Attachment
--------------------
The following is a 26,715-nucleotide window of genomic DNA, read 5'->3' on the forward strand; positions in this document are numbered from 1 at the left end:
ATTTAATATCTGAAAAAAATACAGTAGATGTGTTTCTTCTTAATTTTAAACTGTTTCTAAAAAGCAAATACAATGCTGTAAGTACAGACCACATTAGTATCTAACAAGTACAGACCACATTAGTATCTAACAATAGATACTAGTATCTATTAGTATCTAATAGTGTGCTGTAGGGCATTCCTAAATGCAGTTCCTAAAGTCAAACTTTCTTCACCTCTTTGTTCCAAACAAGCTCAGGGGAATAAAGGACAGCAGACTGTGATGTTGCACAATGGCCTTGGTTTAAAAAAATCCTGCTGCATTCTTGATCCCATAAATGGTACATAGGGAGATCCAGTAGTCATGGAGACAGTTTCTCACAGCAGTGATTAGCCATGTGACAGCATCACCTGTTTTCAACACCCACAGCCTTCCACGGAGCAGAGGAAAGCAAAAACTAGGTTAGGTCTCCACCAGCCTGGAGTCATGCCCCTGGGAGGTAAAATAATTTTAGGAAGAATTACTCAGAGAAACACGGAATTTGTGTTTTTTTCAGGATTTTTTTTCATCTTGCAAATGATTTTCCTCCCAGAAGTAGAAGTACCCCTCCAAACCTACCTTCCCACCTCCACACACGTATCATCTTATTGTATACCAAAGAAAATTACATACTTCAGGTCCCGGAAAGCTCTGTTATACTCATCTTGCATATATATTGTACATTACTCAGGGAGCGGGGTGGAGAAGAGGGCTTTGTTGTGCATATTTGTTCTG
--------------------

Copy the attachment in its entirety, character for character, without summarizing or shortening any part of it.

The following is a 26,715-nucleotide window of genomic DNA, read 5'->3' on the forward strand; positions in this document are numbered from 1 at the left end:
ATTTAATATCTGAAAAAAATACAGTAGATGTGTTTCTTCTTAATTTTAAACTGTTTCTAAAAAGCAAATACAATGCTGTAAGTACAGACCACATTAGTATCTAACAAGTACAGACCACATTAGTATCTAACAATAGATACTAGTATCTATTAGTATCTAATAGTGTGCTGTAGGGCATTCCTAAATGCAGTTCCTAAAGTCAAACTTTCTTCACCTCTTTGTTCCAAACAAGCTCAGGGGAATAAAGGACAGCAGACTGTGATGTTGCACAATGGCCTTGGTTTAAAAAAATCCTGCTGCATTCTTGATCCCATAAATGGTACATAGGGAGATCCAGTAGTCATGGAGACAGTTTCTCACAGCAGTGATTAGCCATGTGACAGCATCACCTGTTTTCAACACCCACAGCCTTCCACGGAGCAGAGGAAAGCAAAAACTAGGTTAGGTCTCCACCAGCCTGGAGTCATGCCCCTGGGAGGTAAAATAATTTTAGGAAGAATTACTCAGAGAAACACGGAATTTGTGTTTTTTTCAGGATTTTTTTTCATCTTGCAAATGATTTTCCTCCCAGAAGTAGAAGTACCCCTCCAAACCTACCTTCCCACCTCCACACACGTATCATCTTATTGTATACCAAAGAAAATTACATACTTCAGGTCCCGGAAAGCTCTGTTATACTCATCTTGCATATATATTGTACATTACTCAGGGAGCGGGGTGGAGAAGAGGGCTTTGTTGTGCATATTTGTTCTG